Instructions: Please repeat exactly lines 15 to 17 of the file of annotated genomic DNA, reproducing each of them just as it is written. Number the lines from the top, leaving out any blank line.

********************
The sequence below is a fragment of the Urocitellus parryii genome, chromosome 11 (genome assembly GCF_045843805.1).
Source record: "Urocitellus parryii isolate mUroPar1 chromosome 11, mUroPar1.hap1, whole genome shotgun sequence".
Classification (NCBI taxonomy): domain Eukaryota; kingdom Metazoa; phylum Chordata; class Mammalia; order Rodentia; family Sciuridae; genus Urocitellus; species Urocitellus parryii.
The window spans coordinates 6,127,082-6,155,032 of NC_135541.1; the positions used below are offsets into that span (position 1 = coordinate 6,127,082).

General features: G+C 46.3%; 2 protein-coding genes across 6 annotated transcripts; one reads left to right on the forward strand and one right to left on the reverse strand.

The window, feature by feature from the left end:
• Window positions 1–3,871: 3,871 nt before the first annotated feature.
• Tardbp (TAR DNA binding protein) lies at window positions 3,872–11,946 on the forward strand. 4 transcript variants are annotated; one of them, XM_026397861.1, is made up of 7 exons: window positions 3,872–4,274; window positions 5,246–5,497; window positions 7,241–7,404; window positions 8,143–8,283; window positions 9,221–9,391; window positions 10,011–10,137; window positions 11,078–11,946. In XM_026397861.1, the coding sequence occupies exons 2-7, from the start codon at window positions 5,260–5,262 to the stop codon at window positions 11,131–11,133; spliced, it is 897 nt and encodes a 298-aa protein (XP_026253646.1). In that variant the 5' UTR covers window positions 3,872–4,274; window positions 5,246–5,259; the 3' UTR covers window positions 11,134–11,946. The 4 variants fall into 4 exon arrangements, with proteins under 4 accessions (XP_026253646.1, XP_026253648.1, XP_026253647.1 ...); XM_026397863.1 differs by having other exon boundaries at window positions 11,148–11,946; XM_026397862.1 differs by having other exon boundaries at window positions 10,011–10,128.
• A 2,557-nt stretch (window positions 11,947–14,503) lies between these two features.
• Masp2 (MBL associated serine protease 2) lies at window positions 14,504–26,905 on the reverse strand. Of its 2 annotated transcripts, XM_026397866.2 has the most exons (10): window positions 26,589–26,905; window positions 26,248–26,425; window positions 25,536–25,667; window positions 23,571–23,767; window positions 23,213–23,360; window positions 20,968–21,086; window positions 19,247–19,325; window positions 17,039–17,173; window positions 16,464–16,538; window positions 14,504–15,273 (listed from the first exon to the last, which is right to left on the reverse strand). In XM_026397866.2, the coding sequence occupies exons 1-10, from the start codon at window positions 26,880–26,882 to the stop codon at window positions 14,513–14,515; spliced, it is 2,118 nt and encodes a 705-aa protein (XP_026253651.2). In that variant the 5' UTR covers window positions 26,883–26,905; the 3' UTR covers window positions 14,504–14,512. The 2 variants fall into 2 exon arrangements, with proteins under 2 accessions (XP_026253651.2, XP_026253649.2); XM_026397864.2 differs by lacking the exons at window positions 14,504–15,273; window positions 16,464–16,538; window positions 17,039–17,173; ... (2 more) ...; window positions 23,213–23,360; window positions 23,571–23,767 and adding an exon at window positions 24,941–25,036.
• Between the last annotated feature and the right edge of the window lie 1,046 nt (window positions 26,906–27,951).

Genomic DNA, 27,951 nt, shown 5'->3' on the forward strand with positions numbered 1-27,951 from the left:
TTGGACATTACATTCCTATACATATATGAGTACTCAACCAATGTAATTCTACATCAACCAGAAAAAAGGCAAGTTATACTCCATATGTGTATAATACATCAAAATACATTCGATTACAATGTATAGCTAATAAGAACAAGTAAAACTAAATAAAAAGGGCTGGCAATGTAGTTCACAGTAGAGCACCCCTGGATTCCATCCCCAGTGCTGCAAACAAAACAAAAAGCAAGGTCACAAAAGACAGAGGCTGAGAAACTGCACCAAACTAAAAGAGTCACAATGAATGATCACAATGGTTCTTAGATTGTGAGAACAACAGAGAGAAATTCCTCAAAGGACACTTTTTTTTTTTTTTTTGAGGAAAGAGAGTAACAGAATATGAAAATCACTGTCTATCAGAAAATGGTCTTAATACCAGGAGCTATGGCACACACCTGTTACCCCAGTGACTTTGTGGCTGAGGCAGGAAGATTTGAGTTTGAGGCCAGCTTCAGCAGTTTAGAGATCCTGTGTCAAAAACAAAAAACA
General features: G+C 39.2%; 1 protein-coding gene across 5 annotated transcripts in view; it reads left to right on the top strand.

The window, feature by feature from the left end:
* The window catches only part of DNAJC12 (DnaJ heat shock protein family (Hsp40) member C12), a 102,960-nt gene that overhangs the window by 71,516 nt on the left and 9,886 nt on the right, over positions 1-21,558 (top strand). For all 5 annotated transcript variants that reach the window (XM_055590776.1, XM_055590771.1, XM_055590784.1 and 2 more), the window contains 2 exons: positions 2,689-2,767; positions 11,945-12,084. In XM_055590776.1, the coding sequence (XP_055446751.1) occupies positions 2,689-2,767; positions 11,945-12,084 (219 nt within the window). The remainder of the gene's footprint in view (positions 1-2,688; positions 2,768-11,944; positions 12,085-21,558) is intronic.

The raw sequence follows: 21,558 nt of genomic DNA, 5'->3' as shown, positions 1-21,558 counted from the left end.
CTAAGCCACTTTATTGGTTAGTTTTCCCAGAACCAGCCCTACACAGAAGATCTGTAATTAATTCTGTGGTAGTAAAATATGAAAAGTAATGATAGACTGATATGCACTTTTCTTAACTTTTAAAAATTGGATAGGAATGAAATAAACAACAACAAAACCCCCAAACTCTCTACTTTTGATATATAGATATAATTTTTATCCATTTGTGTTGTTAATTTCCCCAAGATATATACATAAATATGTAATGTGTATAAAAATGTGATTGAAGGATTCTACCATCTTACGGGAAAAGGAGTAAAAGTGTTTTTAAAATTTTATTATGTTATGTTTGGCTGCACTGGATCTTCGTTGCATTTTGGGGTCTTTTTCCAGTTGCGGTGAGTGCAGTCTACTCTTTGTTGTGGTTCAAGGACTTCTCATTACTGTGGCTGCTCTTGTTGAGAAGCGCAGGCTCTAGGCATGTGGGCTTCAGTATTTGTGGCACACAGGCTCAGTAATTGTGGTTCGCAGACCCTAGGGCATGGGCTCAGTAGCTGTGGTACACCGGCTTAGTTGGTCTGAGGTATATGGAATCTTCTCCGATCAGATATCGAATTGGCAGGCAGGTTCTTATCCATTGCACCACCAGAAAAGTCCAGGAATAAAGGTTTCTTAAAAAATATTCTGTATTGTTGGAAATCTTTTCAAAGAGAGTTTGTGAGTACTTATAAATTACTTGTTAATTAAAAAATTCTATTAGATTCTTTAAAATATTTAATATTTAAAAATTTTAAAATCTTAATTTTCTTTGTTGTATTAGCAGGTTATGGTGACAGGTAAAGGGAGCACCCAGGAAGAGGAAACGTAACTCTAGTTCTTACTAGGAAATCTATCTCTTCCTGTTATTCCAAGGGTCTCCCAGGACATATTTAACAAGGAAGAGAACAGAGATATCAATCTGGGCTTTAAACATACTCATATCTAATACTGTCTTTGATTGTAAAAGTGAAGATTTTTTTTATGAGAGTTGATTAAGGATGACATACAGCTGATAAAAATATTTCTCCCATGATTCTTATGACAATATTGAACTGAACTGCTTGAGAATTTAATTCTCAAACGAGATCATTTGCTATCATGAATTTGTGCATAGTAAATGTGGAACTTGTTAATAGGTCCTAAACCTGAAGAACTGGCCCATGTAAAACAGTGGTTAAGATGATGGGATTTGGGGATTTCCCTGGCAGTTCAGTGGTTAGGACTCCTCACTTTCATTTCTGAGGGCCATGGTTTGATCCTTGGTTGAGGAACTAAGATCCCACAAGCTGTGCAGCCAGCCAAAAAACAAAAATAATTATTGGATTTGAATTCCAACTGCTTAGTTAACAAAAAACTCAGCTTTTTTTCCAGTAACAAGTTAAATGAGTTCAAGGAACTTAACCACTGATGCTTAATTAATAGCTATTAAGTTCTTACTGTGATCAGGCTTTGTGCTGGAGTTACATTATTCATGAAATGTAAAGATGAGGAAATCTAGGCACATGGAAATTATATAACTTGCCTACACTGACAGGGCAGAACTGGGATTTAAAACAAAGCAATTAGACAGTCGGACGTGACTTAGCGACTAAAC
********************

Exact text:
The window, feature by feature from the left end:
* The window catches only part of DNAJC12 (DnaJ heat shock protein family (Hsp40) member C12), a 102,960-nt gene that overhangs the window by 71,516 nt on the left and 9,886 nt on the right, over positions 1-21,558 (top strand). For all 5 annotated transcript variants that reach the window (XM_055590776.1, XM_055590771.1, XM_055590784.1 and 2 more), the window contains 2 exons: positions 2,689-2,767; positions 11,945-12,084. In XM_055590776.1, the coding sequence (XP_055446751.1) occupies positions 2,689-2,767; positions 11,945-12,084 (219 nt within the window). The remainder of the gene's footprint in view (positions 1-2,688; positions 2,768-11,944; positions 12,085-21,558) is intronic.

The raw sequence follows: 21,558 nt of genomic DNA, 5'->3' as shown, positions 1-21,558 counted from the left end.